Utilities Adopt Standards to Monitor Power Transformers, Prevent Blackouts

July 17, 2006
More than a dozen major electric utilities are now committing to new voluntary standards to help prevent a major source of blackouts by monitoring their expensive power transformers, Serveron Corporation announced

More than a dozen major electric utilities are now committing to new voluntary standards to help prevent a major source of blackouts by monitoring their expensive power transformers, Serveron Corporation announced in May.

Because high-reliability power generation and distribution are critical for utilities and their customers, electricity producers and distributors, including the Arizona Public Service subsidiary of Pinnacle West Capital Corporation, are among the organizations now taking this new, yet proven approach. On-site transformer monitoring is helping them watch their transformers more closely, operate them with a greater margin of safety, and manage them to minimize the costs of repairing or replacing these valuable assets.

The voluntary implementation of this new standard practice requires installing advanced, remote monitoring systems on newly installed power transformers, as well as retrofitting existing units. Advanced transformer monitoring – essentially checking a transformer’s insulating oil on-site – has been shown to prevent what utilities call "unplanned failures," through performing dissolved gas analysis (DGA) within these large, complex devices several times each day while they are running.

"We decided to adopt this new standard practice and make on-site, continuous transformer monitoring a regular part of how we operate," said Jan Bennett, vice president of customer service of Arizona Public Service. "It gives us better transformer condition knowledge than previous methods, and the technology and software are reliable. That enables us to use it with all new units, as well as migrate to this standard by retrofitting our critical-use transformers throughout our service area."

According to data published by Hartford Steam Boiler, a major insurer of power generation equipment and facilities, about 1.5% of all large transformers in operation will fail in the next year, and that failure rate is expected to increase.

In the United States alone, that means as many as 1500 of the nation’s more than 100,000 power transformers will go out of service each year in 2006 and beyond, disrupting power and possibly causing damage and human injury from explosion and fire. Estimates are for that figure to continue to increase during the next ten years, reflecting the advancing age of the nation’s transformer fleet, the average of which today is about 40 years old and increasingly prone to failure based on predicted design life.

Before adopting this new standard practice, utilities typically tested for gases present inside a transformer’s tank by drawing a once- or twice-yearly sample of its insulating oil, sending it off-site to a laboratory, and reviewing the results when the report became available a week or so later.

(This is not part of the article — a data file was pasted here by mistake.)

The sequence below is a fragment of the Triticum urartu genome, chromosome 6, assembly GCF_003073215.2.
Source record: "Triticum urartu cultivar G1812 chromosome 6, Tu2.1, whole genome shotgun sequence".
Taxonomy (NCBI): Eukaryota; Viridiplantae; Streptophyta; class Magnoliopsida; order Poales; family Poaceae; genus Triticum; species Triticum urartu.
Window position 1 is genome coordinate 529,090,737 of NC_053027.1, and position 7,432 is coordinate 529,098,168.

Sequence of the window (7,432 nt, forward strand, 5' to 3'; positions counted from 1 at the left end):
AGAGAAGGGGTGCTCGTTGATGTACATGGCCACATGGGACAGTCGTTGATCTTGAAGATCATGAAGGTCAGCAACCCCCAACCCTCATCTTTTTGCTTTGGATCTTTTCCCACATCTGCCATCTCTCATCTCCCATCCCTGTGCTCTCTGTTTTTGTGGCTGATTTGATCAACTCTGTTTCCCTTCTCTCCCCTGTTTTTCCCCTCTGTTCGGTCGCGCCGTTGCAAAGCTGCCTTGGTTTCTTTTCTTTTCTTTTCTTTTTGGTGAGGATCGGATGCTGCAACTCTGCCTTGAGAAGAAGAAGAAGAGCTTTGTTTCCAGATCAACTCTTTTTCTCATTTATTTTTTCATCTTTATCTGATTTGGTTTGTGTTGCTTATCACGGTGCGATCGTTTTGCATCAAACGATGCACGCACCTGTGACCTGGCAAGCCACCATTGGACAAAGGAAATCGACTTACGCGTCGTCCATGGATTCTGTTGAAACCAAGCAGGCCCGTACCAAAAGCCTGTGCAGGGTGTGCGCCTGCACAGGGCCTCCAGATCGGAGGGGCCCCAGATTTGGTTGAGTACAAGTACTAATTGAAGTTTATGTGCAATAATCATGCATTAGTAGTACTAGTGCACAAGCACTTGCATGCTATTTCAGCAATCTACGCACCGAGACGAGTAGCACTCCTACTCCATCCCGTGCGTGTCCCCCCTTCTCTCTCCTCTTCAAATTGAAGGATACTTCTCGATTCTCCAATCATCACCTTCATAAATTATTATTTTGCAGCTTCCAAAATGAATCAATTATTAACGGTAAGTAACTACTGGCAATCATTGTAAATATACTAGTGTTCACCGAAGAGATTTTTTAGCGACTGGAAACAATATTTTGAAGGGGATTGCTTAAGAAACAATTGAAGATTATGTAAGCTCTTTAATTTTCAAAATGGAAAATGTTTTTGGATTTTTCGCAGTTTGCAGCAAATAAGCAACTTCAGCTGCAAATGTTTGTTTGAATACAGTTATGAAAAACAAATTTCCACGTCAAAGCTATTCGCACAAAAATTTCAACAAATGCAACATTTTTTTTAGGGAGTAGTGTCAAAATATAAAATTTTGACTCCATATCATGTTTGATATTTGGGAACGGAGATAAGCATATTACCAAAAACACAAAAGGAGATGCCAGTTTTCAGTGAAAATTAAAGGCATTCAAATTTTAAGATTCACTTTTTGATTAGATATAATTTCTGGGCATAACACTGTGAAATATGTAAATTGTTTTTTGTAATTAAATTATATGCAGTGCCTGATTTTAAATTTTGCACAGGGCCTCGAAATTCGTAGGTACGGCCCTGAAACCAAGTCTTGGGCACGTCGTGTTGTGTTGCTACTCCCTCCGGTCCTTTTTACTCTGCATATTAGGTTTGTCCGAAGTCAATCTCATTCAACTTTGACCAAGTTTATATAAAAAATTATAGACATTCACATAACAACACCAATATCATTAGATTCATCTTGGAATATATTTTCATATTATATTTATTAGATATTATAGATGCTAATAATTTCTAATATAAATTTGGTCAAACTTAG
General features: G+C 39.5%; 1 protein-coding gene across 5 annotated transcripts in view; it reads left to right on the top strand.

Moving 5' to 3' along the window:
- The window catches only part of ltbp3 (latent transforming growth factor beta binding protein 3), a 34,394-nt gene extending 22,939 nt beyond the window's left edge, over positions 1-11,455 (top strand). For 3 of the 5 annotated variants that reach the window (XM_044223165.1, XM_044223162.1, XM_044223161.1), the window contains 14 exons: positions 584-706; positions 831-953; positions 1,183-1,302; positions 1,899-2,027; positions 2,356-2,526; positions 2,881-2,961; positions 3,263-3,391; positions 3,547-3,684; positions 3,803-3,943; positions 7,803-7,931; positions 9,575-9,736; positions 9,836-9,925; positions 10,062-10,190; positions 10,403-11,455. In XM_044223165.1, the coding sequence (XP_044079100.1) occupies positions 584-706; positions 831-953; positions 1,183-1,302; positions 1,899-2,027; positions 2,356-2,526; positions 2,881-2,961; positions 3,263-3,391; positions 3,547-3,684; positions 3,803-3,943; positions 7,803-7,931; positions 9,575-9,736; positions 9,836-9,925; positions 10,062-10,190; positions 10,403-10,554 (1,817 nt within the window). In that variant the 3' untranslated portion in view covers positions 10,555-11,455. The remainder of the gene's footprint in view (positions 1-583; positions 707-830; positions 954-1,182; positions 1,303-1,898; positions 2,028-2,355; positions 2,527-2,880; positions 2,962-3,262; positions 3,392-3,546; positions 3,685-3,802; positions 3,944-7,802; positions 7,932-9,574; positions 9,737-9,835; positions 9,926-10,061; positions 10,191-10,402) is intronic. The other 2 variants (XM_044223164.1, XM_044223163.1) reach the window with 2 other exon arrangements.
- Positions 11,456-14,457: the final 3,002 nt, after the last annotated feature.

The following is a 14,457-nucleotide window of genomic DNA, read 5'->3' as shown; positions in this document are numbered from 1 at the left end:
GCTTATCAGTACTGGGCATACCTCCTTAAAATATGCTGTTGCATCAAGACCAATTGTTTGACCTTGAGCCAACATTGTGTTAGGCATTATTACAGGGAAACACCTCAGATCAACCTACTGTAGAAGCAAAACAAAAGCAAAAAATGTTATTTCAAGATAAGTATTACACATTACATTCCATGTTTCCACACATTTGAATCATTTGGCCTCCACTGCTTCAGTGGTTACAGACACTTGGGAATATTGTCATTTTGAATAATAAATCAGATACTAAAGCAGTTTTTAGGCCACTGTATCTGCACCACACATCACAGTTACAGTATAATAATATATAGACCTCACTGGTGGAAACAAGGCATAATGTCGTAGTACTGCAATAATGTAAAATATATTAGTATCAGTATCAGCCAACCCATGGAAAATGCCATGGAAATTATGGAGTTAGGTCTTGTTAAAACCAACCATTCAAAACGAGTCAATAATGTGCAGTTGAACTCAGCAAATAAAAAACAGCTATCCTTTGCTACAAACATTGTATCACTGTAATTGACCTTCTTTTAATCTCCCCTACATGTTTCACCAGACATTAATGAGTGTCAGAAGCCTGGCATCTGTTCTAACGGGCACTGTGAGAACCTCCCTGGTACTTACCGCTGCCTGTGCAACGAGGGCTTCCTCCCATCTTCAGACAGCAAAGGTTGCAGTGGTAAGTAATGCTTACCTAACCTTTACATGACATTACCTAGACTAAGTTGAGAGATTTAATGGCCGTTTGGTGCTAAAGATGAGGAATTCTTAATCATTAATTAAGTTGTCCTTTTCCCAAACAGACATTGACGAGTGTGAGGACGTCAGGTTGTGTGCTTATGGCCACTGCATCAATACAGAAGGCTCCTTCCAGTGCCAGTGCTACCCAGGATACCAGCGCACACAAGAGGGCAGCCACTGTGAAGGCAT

Some utilities perform DGA testing more often, especially if a unit has been affected by a "through fault" (e.g., lightning). Some already have limited-value monitors connected to their transformers that can indicate a problem but not diagnose it. As with a smoke detector in a home, the alarm is inconclusive, unable to distinguish between the equivalent of burnt toast or a real fire.

The systems installed under the new standard – including Serveron’s Transformer Monitor Model TM8 – look for and measure how much acetylene (C2H2), carbon dioxide (CO2), carbon monoxide (CO), ethane (C2H6), ethylene (C2H4), hydrogen (H2), methane (CH4), and oxygen (O2) are present. The test results, if there is danger detected, provide insight into whether or not the transformer – which is essential to reliable electric energy transmission, and can cost from $1 million to $6 million or more – should be shut down, run with reduced load, overhauled, repaired or replaced.

"Accordingly, this new standard helps utilities make much better decisions regarding the reliability and usage of their transformer fleets," said Bart Tichelman, president and chief executive officer of Serveron. "That enables them to stretch their limited capital expenditure, operating and maintenance budgets while preventing avoidable power outages and their attendant problems."

Serveron’s gas chromatography technology reliably correlates DGA data to external events and has facilitated the prevention of many transformer failures. Serveron also produces a three-gas model, the Model TM3, which is a cost-effective solution for smaller transformers and supports the new standard.

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